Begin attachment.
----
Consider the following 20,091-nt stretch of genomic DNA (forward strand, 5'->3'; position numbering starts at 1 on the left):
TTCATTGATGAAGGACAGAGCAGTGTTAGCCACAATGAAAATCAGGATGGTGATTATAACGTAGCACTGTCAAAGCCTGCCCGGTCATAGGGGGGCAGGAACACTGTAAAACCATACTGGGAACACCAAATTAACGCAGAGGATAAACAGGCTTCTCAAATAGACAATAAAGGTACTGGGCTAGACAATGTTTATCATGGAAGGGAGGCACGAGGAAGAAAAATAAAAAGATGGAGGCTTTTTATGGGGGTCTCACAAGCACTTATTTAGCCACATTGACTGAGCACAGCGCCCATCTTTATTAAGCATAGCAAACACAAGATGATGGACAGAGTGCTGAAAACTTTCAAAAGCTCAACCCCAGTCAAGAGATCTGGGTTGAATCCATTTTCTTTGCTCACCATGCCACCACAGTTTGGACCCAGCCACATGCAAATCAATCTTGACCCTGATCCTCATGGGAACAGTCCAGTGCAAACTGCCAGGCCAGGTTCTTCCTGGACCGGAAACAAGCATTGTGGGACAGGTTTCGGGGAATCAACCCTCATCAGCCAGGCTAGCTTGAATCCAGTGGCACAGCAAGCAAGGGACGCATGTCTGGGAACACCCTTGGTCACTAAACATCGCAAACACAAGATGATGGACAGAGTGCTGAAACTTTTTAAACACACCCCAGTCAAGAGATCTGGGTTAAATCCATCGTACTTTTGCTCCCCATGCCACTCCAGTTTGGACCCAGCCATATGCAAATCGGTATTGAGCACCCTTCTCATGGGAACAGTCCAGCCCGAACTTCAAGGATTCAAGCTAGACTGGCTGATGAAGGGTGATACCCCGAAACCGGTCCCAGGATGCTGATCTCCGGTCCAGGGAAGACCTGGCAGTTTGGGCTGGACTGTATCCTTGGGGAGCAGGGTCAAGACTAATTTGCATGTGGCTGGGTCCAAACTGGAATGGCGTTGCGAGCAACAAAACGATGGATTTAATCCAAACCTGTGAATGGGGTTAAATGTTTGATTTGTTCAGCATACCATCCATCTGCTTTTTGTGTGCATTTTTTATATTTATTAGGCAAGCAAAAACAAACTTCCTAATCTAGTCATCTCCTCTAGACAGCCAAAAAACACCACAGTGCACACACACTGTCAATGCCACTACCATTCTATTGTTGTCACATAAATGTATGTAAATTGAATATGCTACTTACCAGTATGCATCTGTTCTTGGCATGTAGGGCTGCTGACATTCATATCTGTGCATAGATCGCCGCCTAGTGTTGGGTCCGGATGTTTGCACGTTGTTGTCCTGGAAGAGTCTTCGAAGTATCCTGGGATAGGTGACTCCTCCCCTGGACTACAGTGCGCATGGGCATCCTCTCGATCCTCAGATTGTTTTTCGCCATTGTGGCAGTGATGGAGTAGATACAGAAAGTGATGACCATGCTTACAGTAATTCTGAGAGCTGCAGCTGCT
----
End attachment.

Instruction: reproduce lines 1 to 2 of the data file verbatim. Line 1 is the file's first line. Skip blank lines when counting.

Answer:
Consider the following 20,091-nt stretch of genomic DNA (forward strand, 5'->3'; position numbering starts at 1 on the left):
TTCATTGATGAAGGACAGAGCAGTGTTAGCCACAATGAAAATCAGGATGGTGATTATAACGTAGCACTGTCAAAGCCTGCCCGGTCATAGGGGGGCAGGAACACTGTAAAACCATACTGGGAACACCAAATTAACGCAGAGGATAAACAGGCTTCTCAAATAGACAATAAAGGTACTGGGCTAGACAATGTTTATCATGGAAGGGAGGCACGAGGAAGAAAAATAAAAAGATGGAGGCTTTTTATGGGGGTCTCACAAGCACTTATTTAGCCACATTGACTGAGCACAGCGCCCATCTTTATTAAGCATAGCAAACACAAGATGATGGACAGAGTGCTGAAAACTTTCAAAAGCTCAACCCCAGTCAAGAGATCTGGGTTGAATCCATTTTCTTTGCTCACCATGCCACCACAGTTTGGACCCAGCCACATGCAAATCAATCTTGACCCTGATCCTCATGGGAACAGTCCAGTGCAAACTGCCAGGCCAGGTTCTTCCTGGACCGGAAACAAGCATTGTGGGACAGGTTTCGGGGAATCAACCCTCATCAGCCAGGCTAGCTTGAATCCAGTGGCACAGCAAGCAAGGGACGCATGTCTGGGAACACCCTTGGTCACTAAACATCGCAAACACAAGATGATGGACAGAGTGCTGAAACTTTTTAAACACACCCCAGTCAAGAGATCTGGGTTAAATCCATCGTACTTTTGCTCCCCATGCCACTCCAGTTTGGACCCAGCCATATGCAAATCGGTATTGAGCACCCTTCTCATGGGAACAGTCCAGCCCGAACTTCAAGGATTCAAGCTAGACTGGCTGATGAAGGGTGATACCCCGAAACCGGTCCCAGGATGCTGATCTCCGGTCCAGGGAAGACCTGGCAGTTTGGGCTGGACTGTATCCTTGGGGAGCAGGGTCAAGACTAATTTGCATGTGGCTGGGTCCAAACTGGAATGGCGTTGCGAGCAACAAAACGATGGATTTAATCCAAACCTGTGAATGGGGTTAAATGTTTGATTTGTTCAGCATACCATCCATCTGCTTTTTGTGTGCATTTTTTATATTTATTAGGCAAGCAAAAACAAACTTCCTAATCTAGTCATCTCCTCTAGACAGCCAAAAAACACCACAGTGCACACACACTGTCAATGCCACTACCATTCTATTGTTGTCACATAAATGTATGTAAATTGAATATGCTACTTACCAGTATGCATCTGTTCTTGGCATGTAGGGCTGCTGACATTCATATCTGTGCATAGATCGCCGCCTAGTGTTGGGTCCGGATGTTTGCACGTTGTTGTCCTGGAAGAGTCTTCGAAGTATCCTGGGATAGGTGACTCCTCCCCTGGACTACAGTGCGCATGGGCATCCTCTCGATCCTCAGATTGTTTTTCGCCATTGTGGCAGTGATGGAGTAGATACAGAAAGTGATGACCATGCTTACAGTAATTCTGAGAGCTGCAGCTGCT